Dogs help children in Ukraine to cope with stress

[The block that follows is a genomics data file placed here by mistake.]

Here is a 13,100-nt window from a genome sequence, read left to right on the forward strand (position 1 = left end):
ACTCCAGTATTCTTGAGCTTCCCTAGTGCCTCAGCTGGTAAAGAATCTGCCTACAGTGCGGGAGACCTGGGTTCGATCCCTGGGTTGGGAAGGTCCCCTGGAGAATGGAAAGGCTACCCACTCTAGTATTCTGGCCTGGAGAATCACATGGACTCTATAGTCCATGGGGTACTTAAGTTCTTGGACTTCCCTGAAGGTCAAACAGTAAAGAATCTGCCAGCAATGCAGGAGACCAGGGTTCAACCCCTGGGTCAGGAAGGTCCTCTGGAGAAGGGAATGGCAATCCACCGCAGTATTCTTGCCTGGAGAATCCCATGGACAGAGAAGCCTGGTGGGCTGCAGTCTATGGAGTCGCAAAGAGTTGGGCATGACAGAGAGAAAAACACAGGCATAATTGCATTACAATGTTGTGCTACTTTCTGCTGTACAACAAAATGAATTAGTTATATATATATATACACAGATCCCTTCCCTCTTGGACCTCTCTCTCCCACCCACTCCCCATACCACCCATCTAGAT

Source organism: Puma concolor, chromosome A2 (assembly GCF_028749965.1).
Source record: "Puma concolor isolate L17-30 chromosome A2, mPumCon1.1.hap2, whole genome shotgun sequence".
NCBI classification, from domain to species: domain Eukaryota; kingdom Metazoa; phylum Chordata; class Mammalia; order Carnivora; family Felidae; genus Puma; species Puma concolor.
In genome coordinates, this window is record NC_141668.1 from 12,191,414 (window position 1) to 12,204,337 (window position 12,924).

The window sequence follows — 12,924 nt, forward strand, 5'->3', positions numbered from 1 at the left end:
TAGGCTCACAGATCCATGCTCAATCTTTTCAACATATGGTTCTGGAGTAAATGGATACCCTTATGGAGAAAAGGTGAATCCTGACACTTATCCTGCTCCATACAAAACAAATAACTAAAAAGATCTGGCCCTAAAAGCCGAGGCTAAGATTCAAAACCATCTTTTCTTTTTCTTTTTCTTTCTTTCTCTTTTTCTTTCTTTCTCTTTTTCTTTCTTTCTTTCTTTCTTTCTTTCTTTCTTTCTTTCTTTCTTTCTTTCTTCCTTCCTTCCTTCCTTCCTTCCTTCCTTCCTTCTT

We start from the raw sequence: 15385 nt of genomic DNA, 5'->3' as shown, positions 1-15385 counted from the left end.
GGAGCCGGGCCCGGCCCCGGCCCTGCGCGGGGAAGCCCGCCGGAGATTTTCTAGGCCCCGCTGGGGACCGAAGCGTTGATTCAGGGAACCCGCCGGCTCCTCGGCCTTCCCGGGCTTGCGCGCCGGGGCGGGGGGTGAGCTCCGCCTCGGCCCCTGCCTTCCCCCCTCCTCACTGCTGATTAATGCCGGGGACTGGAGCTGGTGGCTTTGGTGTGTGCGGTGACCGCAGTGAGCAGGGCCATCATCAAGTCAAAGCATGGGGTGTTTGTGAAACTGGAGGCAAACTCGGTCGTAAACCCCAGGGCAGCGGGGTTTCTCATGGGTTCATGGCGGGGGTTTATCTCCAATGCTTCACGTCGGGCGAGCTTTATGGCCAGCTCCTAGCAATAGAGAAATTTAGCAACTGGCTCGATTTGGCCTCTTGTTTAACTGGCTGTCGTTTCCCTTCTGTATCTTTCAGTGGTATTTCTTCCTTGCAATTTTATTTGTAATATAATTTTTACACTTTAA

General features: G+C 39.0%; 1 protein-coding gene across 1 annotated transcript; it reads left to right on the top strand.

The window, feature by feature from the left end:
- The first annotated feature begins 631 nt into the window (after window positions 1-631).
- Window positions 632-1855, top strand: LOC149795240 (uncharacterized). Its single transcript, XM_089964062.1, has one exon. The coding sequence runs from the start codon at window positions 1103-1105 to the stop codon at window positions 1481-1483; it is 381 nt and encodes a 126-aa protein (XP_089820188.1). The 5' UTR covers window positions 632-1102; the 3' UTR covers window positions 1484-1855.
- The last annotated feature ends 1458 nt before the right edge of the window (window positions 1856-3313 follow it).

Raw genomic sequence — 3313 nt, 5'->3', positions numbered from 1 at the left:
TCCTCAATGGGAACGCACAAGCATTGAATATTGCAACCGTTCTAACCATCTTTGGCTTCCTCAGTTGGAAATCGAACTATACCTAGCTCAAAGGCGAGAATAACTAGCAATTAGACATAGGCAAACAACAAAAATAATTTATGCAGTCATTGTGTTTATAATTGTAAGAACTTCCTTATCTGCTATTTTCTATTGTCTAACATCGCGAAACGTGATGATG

Today, five-year-old sisters Eva and Milana have an appointment with their ‘therapist’ at a metro station in Kharkiv, a city in northeast Ukraine. The therapist is just nine years old and her name is Julie. She is a golden retriever who has been helping children in Kharkiv overcome stress since the beginning of the full-scale war. As soon as Eva…, Helping children heal, Eva and Milana arrived in Kharkiv with their parents after fleeing Kherson, where intense fighting is taking place. The girls have cats and a dog back home.  Eva misses her pets and loves to spend time with the animals at the Spilno Child Spot.  "The dog's name is Snizhok (‘ snowball’) because he is snow-white and fluffy,” she says, sadly. Eva…, Finding safety underground, Lately, the fighting in Kharkiv has become intense again. Air raid sirens sound several times a day, each time causing distress for children, who desperately need a safe place to shelter. Last night, Victoria and her seven-year-old daughter Adelina barely slept. "There was huge shelling at night,” says Victoria, who did not hesitate to come to the…, Overcoming stress and sadness, Trainer Natalia has lived in Kharkiv since the very first days of the full-scale war. While hiding in the metro with her family, she noticed how depressed the children around her were. She then came up with the idea to organise dog classes as therapy. "The first class was difficult both for me and my dogs,” she recalls. “Severe shelling occurred…